Responding in Moderation

MMC6936

Ugh, the dreaded negative feedback response.  This week, as an exercise in moderation, I am responding to two fictional Facebook posts.  While the language and approach of the posters in not exactly how I would go about things, I think as a social media manager, a tempered response in necessary and appropriate in both instances.  Effort is important, and occasionally, a response is all the poster is looking for (though doubtful in this case!)

Comment 1:

I am disgusted about the state of your store on 1467 Justin Kings Way. The counter was smeared in what looked like grease and the tables were full of trash and remains of meals. It makes me wonder what the state of your kitchen is?!!! Gross.”

I apologize that your experience was anything less than perfect at our Justin Kings Way store.  We pride ourselves on cleanliness, efficiency, and customer service – and the conditions you reported are simply unacceptable.  Rest assured that this is under investigation.  Please direct message me the best way to get in contact with you directly so that we can handle this matter.  Thank you for your patronage and for bringing this issue to our attention.

I hope that the customer understands that this is not how we run our stores, and that the store involved will be reprimanded.  By asking for their contact information, the opinion is valued and we have the opportunity to privately make amends for the unpleasant experience.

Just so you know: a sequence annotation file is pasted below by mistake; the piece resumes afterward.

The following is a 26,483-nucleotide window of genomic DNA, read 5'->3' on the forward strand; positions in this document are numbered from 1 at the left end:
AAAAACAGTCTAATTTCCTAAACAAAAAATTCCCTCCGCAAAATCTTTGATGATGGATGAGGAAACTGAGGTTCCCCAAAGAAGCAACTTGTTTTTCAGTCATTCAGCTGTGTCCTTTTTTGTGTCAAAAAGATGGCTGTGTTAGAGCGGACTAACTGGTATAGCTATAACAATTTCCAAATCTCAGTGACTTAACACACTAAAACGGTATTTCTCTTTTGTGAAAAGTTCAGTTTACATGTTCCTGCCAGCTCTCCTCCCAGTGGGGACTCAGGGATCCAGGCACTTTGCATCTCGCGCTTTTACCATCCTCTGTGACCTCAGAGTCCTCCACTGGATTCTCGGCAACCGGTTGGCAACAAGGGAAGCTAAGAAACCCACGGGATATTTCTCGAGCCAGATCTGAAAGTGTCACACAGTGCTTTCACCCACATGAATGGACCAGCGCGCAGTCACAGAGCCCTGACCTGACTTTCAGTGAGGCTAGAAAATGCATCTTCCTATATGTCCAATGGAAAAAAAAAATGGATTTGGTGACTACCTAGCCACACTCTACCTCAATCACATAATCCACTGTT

Comment 2:

Your reporting on the Middle East is biased in the extreme. You gave almost all your air time to spokespeople for the Israelis last night and there was no right to reply for the Palestinians. The conflict upsets me so much and your reporting of it, saddens me even more and makes me f**king furious.

XXX News provides unbiased and accurate information in all of our reports, and we stand behind our reports on the Middle East.  Though this is a controversial issue, we make every effort to represent both sides of the story.  As the story and situation continues to develop and unfold, we will continue to interview and air footage from representatives of both sides.  Please feel free to engage in healthy debate and conversation on our message boards.  However, please be aware that inappropriate language will result in a loss of posting privileges.

Directing the poster to the message board to continue the conversation helps them not feel dismissed, but removes the negative comments from the Facebook page.  I feel I stood up for the integrity of the news outlet, while offering to continue the conversation in a productive manner.  Addressing the language etiquette standards of the message board addresses the foul language without scolding the poster.

 

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7 thoughts on “Responding in Moderation

  1. As I have said to others, you’d maybe want to respond initially to the restaurant complaint with a “we’re listening, we’re concerned, we’re investigating” post. The TV example is more complex. More on this soon……. Thanks!

  2. Great post Lesley! You definitely handled both of these responses as gracefully as you could, probably even more than I did. I’m not sure if I would have said that the restaurant would be reprimanded, because at this point we are not certain that the customer is being truthful. Bringing the conversation off the comments is also the right move.